Chris Barber Presents The Blues Legacy Lost & Found is a three-CD set of blues masterpieces recorded in the late 1950s, the early 1960s, with the Jimmy Witherspoon portion from 1980. The story of how these CDs came into being is every bit as interesting as the music.
Chris Barber is relatively unknown to most Americans unless you happen to be an aficionado of traditional jazz, also called New Orleans or Dixieland style jazz. His reputation in the rest of the world and mainly Europe is one of a true bastion of blues and jazz music.
Chris Barber began his professional musical journey in 1949 when, at age 19 and having been strongly influenced by the King Oliver Creole Jazz Band, he formed his first Barber New Orleans Band. In 1953 he formed, with Monty Sunshine and Lonnie Donegan (of later skiffle fame), Chris Barber’s Jazz Band. He’s played in all parts of the world since, and although the musicians in the group may have changed over the years, his renown has done nothing but expand and improve. This is exemplified by his band picking up three additional musicians in 2001, and by his surpassing 10,000 performances worldwide during his career.
Barber was instrumental in introducing many American blues musicians to Europe, with those included in this set among them. This music originally came to Europe in volume first with the American soldiers and airmen stationed in England during World War II, and second, with the sailors and crews on American ships. It didn’t take long for the music to gain a strong following.
Barber’s role in this cannot be overstated: He was one of the first, if not the first, to introduce American jazz and blues to England and Europe with live music. Period. From there, the influence of American music led musicians such as Alexis Korner, Long John Baldry, the Yardbirds, the Kinks, Eric Clapton, the Animals, the Rolling Stones, John Mayall, Led Zeppelin, Van Morrison, The Who, Aerosmith and the Beatles to base their music on it. All the musicians on these three CDs were brought to England for the first time by Barber.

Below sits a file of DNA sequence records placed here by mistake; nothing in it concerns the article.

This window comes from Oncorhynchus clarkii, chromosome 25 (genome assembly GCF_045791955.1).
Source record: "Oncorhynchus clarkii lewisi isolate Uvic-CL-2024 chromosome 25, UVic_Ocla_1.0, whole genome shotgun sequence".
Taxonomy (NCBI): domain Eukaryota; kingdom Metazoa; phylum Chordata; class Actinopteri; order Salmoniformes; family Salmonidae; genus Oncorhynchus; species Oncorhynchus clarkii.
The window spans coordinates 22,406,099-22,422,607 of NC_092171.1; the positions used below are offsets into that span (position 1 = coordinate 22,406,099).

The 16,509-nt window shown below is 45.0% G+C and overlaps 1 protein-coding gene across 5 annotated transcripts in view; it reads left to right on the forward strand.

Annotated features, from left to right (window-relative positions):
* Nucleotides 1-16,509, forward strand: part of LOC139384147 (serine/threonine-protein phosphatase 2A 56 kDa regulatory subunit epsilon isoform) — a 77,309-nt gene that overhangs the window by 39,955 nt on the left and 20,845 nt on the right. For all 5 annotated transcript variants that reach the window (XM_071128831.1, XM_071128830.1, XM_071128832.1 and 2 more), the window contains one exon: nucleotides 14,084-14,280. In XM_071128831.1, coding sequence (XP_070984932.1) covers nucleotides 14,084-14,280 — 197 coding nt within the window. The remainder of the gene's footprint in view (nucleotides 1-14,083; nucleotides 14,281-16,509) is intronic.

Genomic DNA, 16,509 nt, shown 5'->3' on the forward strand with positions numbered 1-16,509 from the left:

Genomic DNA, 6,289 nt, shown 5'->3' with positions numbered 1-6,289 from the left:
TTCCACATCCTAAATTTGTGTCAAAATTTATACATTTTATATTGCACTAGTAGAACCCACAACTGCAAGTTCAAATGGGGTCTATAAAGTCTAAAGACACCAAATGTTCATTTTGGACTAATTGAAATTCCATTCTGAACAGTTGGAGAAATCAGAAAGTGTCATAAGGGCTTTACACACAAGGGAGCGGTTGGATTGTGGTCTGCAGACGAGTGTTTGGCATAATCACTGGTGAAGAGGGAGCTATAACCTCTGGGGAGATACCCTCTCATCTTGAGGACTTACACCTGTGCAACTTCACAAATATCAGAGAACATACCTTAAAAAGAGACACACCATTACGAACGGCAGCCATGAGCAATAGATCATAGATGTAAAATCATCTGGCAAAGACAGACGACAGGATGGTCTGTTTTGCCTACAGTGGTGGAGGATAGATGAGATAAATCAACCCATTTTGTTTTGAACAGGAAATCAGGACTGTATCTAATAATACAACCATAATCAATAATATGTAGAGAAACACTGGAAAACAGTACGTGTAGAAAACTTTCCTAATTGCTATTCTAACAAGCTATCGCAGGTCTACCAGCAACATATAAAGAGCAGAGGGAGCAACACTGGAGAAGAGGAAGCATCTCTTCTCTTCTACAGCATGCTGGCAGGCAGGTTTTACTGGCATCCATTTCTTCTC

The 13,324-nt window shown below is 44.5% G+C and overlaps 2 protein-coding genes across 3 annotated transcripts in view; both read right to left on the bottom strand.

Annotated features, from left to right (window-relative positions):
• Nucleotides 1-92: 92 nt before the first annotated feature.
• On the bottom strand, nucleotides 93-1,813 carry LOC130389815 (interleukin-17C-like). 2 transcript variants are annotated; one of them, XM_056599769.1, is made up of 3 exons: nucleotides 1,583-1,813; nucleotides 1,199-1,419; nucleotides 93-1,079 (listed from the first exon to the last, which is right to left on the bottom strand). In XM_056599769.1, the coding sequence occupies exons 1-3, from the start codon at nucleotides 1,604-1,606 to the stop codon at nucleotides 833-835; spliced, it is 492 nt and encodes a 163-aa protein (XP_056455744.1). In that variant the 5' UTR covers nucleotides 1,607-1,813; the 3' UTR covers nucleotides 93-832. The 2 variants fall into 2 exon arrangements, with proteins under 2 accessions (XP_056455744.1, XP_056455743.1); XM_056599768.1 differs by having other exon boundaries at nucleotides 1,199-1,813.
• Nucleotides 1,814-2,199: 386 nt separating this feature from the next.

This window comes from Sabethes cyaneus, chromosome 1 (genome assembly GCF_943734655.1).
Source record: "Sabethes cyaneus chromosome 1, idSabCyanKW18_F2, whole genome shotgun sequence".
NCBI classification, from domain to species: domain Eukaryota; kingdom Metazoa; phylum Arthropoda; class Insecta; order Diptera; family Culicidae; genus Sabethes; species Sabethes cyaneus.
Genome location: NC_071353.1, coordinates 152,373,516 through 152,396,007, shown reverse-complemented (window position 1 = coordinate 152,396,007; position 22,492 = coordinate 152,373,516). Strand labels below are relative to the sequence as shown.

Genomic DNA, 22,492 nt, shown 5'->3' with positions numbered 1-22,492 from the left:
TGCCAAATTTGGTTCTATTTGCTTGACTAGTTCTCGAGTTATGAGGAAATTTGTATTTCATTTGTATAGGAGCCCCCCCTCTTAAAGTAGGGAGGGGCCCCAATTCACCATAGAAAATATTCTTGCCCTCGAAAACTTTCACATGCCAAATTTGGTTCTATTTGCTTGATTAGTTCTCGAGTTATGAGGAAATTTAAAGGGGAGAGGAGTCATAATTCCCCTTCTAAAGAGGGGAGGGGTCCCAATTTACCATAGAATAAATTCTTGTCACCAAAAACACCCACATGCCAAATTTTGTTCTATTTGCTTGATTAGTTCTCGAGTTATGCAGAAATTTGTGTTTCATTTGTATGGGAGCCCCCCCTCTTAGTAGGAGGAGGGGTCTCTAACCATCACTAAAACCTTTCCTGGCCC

Following this European craze, the blues was re-introduced to the United States by these very same English musicians, which resulted in the inclusion of blues in the Newport Folk Festivals beginning in 1964, and the subsequent Blues Revival in the US. (If this period of English and American Blues history interests you, watch for my upcoming review of It Ain’t Easy: Long John Baldry and the Birth of the British Blues, later this month.)
“Lost and Found” is not simply a tired, overused cliché for these tapes; it’s an appropriate title for these recordings since the original tapes of these performances were, in fact, truly lost for thirty years. Barber was preparing to restore one of his old American cars that had been in storage for years. When he opened the trunk he found the treasure: the original quarter-inch magnetic tapes that had been “lost” for all these years.